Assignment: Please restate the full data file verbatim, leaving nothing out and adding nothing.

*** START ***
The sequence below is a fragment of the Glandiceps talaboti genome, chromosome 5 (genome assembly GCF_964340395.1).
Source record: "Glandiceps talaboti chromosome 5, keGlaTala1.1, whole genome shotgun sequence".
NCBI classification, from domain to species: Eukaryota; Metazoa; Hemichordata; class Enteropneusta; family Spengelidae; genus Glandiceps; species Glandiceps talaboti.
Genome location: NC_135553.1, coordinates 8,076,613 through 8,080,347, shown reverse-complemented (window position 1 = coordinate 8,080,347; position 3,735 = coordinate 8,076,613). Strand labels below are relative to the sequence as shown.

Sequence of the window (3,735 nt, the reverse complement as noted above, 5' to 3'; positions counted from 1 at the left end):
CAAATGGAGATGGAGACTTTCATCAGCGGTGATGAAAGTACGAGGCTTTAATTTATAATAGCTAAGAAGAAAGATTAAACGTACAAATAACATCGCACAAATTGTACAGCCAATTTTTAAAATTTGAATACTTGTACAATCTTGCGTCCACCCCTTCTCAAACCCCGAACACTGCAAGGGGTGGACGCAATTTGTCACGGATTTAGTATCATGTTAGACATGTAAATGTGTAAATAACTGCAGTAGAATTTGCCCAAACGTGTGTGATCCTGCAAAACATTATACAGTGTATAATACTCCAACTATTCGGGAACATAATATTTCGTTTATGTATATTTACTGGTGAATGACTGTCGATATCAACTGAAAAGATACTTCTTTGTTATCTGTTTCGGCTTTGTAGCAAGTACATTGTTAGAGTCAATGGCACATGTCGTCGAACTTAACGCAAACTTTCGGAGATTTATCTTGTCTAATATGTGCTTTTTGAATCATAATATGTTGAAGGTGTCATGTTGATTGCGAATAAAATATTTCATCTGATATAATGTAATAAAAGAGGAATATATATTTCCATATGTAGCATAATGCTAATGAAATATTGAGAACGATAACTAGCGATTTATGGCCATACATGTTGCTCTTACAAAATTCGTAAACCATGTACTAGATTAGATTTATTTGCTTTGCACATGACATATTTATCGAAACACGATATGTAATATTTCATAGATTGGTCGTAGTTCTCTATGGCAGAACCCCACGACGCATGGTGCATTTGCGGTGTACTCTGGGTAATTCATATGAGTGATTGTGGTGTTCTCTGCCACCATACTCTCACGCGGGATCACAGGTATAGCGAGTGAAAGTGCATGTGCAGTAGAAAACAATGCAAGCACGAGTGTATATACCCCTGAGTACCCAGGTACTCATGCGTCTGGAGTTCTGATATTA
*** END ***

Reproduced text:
The sequence below is a fragment of the Glandiceps talaboti genome, chromosome 5 (genome assembly GCF_964340395.1).
Source record: "Glandiceps talaboti chromosome 5, keGlaTala1.1, whole genome shotgun sequence".
NCBI classification, from domain to species: Eukaryota; Metazoa; Hemichordata; class Enteropneusta; family Spengelidae; genus Glandiceps; species Glandiceps talaboti.
Genome location: NC_135553.1, coordinates 8,076,613 through 8,080,347, shown reverse-complemented (window position 1 = coordinate 8,080,347; position 3,735 = coordinate 8,076,613). Strand labels below are relative to the sequence as shown.

Sequence of the window (3,735 nt, the reverse complement as noted above, 5' to 3'; positions counted from 1 at the left end):
CAAATGGAGATGGAGACTTTCATCAGCGGTGATGAAAGTACGAGGCTTTAATTTATAATAGCTAAGAAGAAAGATTAAACGTACAAATAACATCGCACAAATTGTACAGCCAATTTTTAAAATTTGAATACTTGTACAATCTTGCGTCCACCCCTTCTCAAACCCCGAACACTGCAAGGGGTGGACGCAATTTGTCACGGATTTAGTATCATGTTAGACATGTAAATGTGTAAATAACTGCAGTAGAATTTGCCCAAACGTGTGTGATCCTGCAAAACATTATACAGTGTATAATACTCCAACTATTCGGGAACATAATATTTCGTTTATGTATATTTACTGGTGAATGACTGTCGATATCAACTGAAAAGATACTTCTTTGTTATCTGTTTCGGCTTTGTAGCAAGTACATTGTTAGAGTCAATGGCACATGTCGTCGAACTTAACGCAAACTTTCGGAGATTTATCTTGTCTAATATGTGCTTTTTGAATCATAATATGTTGAAGGTGTCATGTTGATTGCGAATAAAATATTTCATCTGATATAATGTAATAAAAGAGGAATATATATTTCCATATGTAGCATAATGCTAATGAAATATTGAGAACGATAACTAGCGATTTATGGCCATACATGTTGCTCTTACAAAATTCGTAAACCATGTACTAGATTAGATTTATTTGCTTTGCACATGACATATTTATCGAAACACGATATGTAATATTTCATAGATTGGTCGTAGTTCTCTATGGCAGAACCCCACGACGCATGGTGCATTTGCGGTGTACTCTGGGTAATTCATATGAGTGATTGTGGTGTTCTCTGCCACCATACTCTCACGCGGGATCACAGGTATAGCGAGTGAAAGTGCATGTGCAGTAGAAAACAATGCAAGCACGAGTGTATATACCCCTGAGTACCCAGGTACTCATGCGTCTGGAGTTCTGATATTA